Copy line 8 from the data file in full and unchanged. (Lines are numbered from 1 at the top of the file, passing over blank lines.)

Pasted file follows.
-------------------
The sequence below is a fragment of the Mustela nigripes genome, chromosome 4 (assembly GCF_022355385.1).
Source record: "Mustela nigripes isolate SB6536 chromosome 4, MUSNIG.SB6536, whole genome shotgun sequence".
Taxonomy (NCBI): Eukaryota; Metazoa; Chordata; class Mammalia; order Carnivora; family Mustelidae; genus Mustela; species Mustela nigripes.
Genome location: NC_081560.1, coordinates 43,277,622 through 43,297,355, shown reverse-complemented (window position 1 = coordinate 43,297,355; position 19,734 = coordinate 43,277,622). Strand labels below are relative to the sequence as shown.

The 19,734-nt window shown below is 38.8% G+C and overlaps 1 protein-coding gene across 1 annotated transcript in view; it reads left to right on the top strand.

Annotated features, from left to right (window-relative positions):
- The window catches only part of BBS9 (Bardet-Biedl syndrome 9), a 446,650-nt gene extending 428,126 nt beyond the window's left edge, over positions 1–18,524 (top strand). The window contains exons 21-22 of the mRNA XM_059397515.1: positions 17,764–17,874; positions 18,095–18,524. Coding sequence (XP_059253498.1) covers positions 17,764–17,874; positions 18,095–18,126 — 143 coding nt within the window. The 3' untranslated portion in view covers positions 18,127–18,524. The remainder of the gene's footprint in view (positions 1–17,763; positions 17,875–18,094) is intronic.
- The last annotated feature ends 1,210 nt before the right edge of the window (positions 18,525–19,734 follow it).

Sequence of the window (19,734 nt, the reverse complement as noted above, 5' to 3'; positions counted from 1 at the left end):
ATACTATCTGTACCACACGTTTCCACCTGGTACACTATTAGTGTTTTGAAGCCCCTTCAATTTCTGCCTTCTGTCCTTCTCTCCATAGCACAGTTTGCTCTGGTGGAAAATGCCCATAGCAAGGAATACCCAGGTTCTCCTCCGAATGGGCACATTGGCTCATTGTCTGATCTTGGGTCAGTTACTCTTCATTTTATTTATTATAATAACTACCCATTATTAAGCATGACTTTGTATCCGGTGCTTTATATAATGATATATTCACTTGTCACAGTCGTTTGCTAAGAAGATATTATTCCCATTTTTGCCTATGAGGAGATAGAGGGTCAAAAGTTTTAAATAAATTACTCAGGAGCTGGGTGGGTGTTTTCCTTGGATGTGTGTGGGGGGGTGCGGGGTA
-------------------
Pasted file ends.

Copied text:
- The last annotated feature ends 1,210 nt before the right edge of the window (positions 18,525–19,734 follow it).